As mindful as I often strive to be, I am shocked to hear the complaints that come out of my mouth sometimes. Even before the words have been fully uttered I am already wishing I could snatch them Read
Think about the goals you have for your children. Chances are you want them to develop self-esteem and accept their unique strengths. You want them to become successful and feel fulfilled by sharing their gifts with the world. You want them to love themselves and have supportive relationships.
We spend so much time unlearning the self-doubt, fears and limiting beliefs we absorb as children. Children are now faced with more stress, anxiety and lack of focus at a younger age.
But how do you raise a child in a culture that hasn't yet made teaching children self-love, cultivating inner peace and becoming whole a mainstream practice? Sign them up for kids yoga!
In my Yoga Birdies, Yoga for Youth classes, I go beyond the yoga poses to teach children the essential life-skills that aren’t yet taught in school. These tools encourage children to cultivate inner peace, self-esteem and personal empowerment to calmly deal with life’s challenges and stressful experiences.
The following are four yogic principles children learn from yoga class.
1. Mindful breathing
Children express their unfiltered emotions as they arise. Children can be taught to feel relaxed and alert at any moment by conscious breathing. Children are encouraged to freely express emotions in order to understand the connection between their feelings and how to use the breath to gain control and calmness. By reinforcing deep breathing, through yoga games and catchy songs, we give kids a lifelong tool for managing stress and cultivating inner peace.
2. Connecting to intuition
Many children are in tune with their “inner voice,” but, like a muscle, it must be exercised for the connection to grow. We play intuition activities to get kids comfortable with trusting their gut instinct. Nurturing children’s intuition and keeping it alive helps them maintain a clear connection to this inner compass, which allows them to confidently make important life decisions without being dependent on pleasing others.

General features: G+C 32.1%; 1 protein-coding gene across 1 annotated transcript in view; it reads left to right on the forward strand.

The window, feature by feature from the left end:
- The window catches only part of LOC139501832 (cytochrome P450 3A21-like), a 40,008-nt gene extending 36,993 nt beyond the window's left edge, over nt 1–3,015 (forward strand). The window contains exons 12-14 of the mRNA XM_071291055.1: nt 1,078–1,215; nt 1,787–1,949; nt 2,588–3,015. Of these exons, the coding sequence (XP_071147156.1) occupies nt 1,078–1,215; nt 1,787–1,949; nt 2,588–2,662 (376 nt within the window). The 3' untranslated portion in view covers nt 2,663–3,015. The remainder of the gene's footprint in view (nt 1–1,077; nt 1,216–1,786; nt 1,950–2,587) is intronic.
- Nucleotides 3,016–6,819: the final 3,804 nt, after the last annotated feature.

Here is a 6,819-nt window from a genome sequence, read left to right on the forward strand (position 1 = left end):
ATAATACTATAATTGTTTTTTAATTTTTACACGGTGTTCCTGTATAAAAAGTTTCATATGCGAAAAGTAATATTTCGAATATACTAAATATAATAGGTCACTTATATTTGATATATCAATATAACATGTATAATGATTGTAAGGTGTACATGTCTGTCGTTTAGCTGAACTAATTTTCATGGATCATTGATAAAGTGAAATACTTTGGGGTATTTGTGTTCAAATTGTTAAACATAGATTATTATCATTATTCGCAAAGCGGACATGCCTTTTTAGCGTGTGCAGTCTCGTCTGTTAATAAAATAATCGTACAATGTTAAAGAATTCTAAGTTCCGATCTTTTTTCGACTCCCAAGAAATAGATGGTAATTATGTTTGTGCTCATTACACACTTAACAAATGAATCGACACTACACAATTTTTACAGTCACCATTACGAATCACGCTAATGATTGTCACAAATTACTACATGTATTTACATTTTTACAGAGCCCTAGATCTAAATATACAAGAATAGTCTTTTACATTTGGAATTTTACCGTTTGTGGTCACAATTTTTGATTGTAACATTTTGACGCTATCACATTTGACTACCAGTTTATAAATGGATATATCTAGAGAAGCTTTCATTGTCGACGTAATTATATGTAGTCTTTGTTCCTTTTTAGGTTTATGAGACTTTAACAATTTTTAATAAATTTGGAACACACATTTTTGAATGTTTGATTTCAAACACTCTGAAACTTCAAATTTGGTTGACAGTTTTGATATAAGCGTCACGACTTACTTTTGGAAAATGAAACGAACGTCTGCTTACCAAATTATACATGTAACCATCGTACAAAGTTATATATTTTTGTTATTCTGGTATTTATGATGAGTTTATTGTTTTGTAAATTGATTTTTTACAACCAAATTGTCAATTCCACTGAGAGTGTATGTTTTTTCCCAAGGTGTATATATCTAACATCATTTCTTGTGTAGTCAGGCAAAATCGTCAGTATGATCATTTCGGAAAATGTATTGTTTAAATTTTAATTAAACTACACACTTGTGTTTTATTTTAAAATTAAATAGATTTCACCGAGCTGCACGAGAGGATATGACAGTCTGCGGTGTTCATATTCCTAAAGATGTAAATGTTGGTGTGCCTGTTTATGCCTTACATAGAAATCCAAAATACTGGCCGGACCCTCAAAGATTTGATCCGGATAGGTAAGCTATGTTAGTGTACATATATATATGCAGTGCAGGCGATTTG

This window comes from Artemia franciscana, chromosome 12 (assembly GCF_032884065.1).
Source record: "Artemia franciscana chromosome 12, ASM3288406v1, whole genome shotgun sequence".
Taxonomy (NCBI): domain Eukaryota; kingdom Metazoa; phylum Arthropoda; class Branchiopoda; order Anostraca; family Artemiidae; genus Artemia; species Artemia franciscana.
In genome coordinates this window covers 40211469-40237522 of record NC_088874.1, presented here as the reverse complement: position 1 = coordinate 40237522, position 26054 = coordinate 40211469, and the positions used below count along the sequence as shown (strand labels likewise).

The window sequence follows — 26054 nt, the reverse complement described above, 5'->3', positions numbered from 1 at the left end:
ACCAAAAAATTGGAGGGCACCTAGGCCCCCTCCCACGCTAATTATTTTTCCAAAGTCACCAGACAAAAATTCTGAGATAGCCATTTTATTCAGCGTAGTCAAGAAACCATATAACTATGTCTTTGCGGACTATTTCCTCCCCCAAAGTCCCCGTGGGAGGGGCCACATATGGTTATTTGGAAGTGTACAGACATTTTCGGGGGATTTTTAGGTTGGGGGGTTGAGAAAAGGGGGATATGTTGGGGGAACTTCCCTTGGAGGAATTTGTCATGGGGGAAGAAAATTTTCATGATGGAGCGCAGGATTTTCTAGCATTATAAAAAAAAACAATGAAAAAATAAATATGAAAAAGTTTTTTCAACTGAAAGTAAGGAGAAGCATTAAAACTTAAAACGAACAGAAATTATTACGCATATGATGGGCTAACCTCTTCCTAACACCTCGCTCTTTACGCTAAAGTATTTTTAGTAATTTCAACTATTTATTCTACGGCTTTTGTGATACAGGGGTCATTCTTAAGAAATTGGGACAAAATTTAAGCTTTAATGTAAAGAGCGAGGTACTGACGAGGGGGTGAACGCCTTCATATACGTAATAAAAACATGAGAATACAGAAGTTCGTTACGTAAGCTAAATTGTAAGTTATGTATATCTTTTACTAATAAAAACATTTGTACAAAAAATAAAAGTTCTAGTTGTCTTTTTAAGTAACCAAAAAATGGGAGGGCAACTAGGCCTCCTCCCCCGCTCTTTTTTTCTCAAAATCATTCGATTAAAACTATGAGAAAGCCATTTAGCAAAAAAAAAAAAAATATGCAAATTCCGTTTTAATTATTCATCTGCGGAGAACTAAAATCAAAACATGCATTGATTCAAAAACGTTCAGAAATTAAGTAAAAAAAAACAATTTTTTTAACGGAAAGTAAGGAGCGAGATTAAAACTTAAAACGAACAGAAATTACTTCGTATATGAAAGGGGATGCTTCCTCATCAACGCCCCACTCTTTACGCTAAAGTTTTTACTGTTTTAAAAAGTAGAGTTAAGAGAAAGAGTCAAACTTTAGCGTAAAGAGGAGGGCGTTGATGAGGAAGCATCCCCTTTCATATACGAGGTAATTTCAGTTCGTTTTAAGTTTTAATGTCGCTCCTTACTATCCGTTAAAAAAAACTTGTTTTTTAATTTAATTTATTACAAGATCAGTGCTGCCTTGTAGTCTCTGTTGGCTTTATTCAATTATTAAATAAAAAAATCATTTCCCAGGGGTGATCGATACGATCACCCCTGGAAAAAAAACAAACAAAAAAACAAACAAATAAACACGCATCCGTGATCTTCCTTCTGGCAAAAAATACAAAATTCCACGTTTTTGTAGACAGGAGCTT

3. Cultivating self-love
Most kids see themselves negatively, especially at school, where it’s a breeding ground of comparison and teasing. I’ve seen this lack of self-esteem begin as young as age 3. Yoga creates a safe environment where focus is on each child’s unique strengths and personalities. Kids have an opportunity to be heard and share what they love about themselves, what they like about others, and practice self-affirmations to build positive self-image. By reinforcing that we all have limitations, and they don't make us less likable or worthy, children learn how to praise themselves, appreciate their own individuality and embrace others' differences.
4. Learning in a noncompetitive environment
Yoga is a collaborative environment. The goal is to feel good about yourself by doing your best and having the patience to keep trying. Kids track their progress by measuring their own personal growth.
Children who are constantly praised for being the best have trouble adjusting to collaborative yoga classes. They break down when they aren’t rewarded for competing or aren’t better than others. Feelings of shame and anger arise when self-worth becomes dependent on seeking recognition from external sources. This unhealthy association with self-esteem, unless nurtured in a cooperative environment, will carry on into adulthood as a perfectionist habit.
Certain kids who are perceived as “losers” in competitive environments shy away from trying anything new for fear of being imperfect. When they believe they are competing with others, they're anxious, lose focus and give up.
In yoga, kids don’t worry about coming in first. We cheer on our friend’s success and appreciate when they cheer us on. Group activities allow all kids to participate, without exclusion, and help kids look at each other as a united team rather than individuals competing for one prize.
Raising happy, calm and confident children goes along with creating a better society. There is a better way for our children, and for us, to manage stress, live, play and serve the world. Empowering children, by teaching these life enhancing tools, has the profound implications of creating a peaceful world.
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